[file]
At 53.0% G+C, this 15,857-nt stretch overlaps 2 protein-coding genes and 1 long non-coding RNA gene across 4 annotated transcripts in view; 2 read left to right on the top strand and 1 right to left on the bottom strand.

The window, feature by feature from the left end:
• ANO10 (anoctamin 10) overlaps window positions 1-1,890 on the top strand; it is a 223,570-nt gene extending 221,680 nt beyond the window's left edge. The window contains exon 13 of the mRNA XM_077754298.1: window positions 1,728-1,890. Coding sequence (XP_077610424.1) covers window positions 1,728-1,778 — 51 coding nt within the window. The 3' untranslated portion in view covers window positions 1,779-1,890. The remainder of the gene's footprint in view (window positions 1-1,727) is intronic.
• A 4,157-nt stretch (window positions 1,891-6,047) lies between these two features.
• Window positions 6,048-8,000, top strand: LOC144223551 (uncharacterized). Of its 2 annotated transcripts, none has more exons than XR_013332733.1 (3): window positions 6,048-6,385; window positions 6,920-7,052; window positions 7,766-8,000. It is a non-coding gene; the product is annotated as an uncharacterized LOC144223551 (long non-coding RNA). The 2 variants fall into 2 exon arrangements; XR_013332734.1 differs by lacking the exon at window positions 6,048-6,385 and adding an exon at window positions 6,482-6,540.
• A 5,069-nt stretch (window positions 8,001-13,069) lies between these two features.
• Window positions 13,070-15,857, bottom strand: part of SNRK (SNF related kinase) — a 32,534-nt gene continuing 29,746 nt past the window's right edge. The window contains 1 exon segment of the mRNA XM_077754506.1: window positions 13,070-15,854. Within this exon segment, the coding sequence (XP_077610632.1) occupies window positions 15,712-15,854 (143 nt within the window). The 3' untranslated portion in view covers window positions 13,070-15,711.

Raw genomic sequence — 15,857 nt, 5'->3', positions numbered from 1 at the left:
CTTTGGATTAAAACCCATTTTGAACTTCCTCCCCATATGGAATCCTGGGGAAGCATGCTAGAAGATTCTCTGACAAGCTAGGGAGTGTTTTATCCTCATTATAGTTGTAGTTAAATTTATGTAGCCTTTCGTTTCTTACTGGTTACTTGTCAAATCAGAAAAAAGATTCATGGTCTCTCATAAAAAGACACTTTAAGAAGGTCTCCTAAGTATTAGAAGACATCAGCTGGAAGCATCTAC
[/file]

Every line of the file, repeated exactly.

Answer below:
At 53.0% G+C, this 15,857-nt stretch overlaps 2 protein-coding genes and 1 long non-coding RNA gene across 4 annotated transcripts in view; 2 read left to right on the top strand and 1 right to left on the bottom strand.

The window, feature by feature from the left end:
• ANO10 (anoctamin 10) overlaps window positions 1-1,890 on the top strand; it is a 223,570-nt gene extending 221,680 nt beyond the window's left edge. The window contains exon 13 of the mRNA XM_077754298.1: window positions 1,728-1,890. Coding sequence (XP_077610424.1) covers window positions 1,728-1,778 — 51 coding nt within the window. The 3' untranslated portion in view covers window positions 1,779-1,890. The remainder of the gene's footprint in view (window positions 1-1,727) is intronic.
• A 4,157-nt stretch (window positions 1,891-6,047) lies between these two features.
• Window positions 6,048-8,000, top strand: LOC144223551 (uncharacterized). Of its 2 annotated transcripts, none has more exons than XR_013332733.1 (3): window positions 6,048-6,385; window positions 6,920-7,052; window positions 7,766-8,000. It is a non-coding gene; the product is annotated as an uncharacterized LOC144223551 (long non-coding RNA). The 2 variants fall into 2 exon arrangements; XR_013332734.1 differs by lacking the exon at window positions 6,048-6,385 and adding an exon at window positions 6,482-6,540.
• A 5,069-nt stretch (window positions 8,001-13,069) lies between these two features.
• Window positions 13,070-15,857, bottom strand: part of SNRK (SNF related kinase) — a 32,534-nt gene continuing 29,746 nt past the window's right edge. The window contains 1 exon segment of the mRNA XM_077754506.1: window positions 13,070-15,854. Within this exon segment, the coding sequence (XP_077610632.1) occupies window positions 15,712-15,854 (143 nt within the window). The 3' untranslated portion in view covers window positions 13,070-15,711.

Raw genomic sequence — 15,857 nt, 5'->3', positions numbered from 1 at the left:
CTTTGGATTAAAACCCATTTTGAACTTCCTCCCCATATGGAATCCTGGGGAAGCATGCTAGAAGATTCTCTGACAAGCTAGGGAGTGTTTTATCCTCATTATAGTTGTAGTTAAATTTATGTAGCCTTTCGTTTCTTACTGGTTACTTGTCAAATCAGAAAAAAGATTCATGGTCTCTCATAAAAAGACACTTTAAGAAGGTCTCCTAAGTATTAGAAGACATCAGCTGGAAGCATCTAC